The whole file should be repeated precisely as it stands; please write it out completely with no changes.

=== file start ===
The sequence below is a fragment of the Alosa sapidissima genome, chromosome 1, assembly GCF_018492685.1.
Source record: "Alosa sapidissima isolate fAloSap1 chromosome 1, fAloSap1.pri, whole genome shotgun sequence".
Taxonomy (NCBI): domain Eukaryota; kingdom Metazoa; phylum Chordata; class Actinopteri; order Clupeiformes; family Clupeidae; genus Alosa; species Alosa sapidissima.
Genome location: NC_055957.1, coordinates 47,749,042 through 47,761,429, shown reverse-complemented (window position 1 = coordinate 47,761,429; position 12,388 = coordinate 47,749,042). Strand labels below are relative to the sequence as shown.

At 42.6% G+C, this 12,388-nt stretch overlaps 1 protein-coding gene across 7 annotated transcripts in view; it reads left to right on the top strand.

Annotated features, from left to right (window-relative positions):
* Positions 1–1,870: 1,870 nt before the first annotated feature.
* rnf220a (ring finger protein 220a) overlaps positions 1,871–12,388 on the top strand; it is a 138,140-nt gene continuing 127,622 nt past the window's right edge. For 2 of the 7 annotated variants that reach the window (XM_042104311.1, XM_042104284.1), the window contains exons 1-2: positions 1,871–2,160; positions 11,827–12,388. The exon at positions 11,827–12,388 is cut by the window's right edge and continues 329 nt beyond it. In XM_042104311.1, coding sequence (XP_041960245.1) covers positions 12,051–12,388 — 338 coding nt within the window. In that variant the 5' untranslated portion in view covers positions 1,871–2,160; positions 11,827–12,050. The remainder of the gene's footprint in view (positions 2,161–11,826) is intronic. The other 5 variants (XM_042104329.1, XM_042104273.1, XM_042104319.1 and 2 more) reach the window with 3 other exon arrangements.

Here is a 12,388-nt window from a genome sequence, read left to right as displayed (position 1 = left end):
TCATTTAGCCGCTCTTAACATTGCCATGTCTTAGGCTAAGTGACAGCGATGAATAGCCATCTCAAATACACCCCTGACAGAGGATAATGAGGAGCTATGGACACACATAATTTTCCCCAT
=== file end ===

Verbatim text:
The sequence below is a fragment of the Alosa sapidissima genome, chromosome 1, assembly GCF_018492685.1.
Source record: "Alosa sapidissima isolate fAloSap1 chromosome 1, fAloSap1.pri, whole genome shotgun sequence".
Taxonomy (NCBI): domain Eukaryota; kingdom Metazoa; phylum Chordata; class Actinopteri; order Clupeiformes; family Clupeidae; genus Alosa; species Alosa sapidissima.
Genome location: NC_055957.1, coordinates 47,749,042 through 47,761,429, shown reverse-complemented (window position 1 = coordinate 47,761,429; position 12,388 = coordinate 47,749,042). Strand labels below are relative to the sequence as shown.

At 42.6% G+C, this 12,388-nt stretch overlaps 1 protein-coding gene across 7 annotated transcripts in view; it reads left to right on the top strand.

Annotated features, from left to right (window-relative positions):
* Positions 1–1,870: 1,870 nt before the first annotated feature.
* rnf220a (ring finger protein 220a) overlaps positions 1,871–12,388 on the top strand; it is a 138,140-nt gene continuing 127,622 nt past the window's right edge. For 2 of the 7 annotated variants that reach the window (XM_042104311.1, XM_042104284.1), the window contains exons 1-2: positions 1,871–2,160; positions 11,827–12,388. The exon at positions 11,827–12,388 is cut by the window's right edge and continues 329 nt beyond it. In XM_042104311.1, coding sequence (XP_041960245.1) covers positions 12,051–12,388 — 338 coding nt within the window. In that variant the 5' untranslated portion in view covers positions 1,871–2,160; positions 11,827–12,050. The remainder of the gene's footprint in view (positions 2,161–11,826) is intronic. The other 5 variants (XM_042104329.1, XM_042104273.1, XM_042104319.1 and 2 more) reach the window with 3 other exon arrangements.

Here is a 12,388-nt window from a genome sequence, read left to right as displayed (position 1 = left end):
TCATTTAGCCGCTCTTAACATTGCCATGTCTTAGGCTAAGTGACAGCGATGAATAGCCATCTCAAATACACCCCTGACAGAGGATAATGAGGAGCTATGGACACACATAATTTTCCCCAT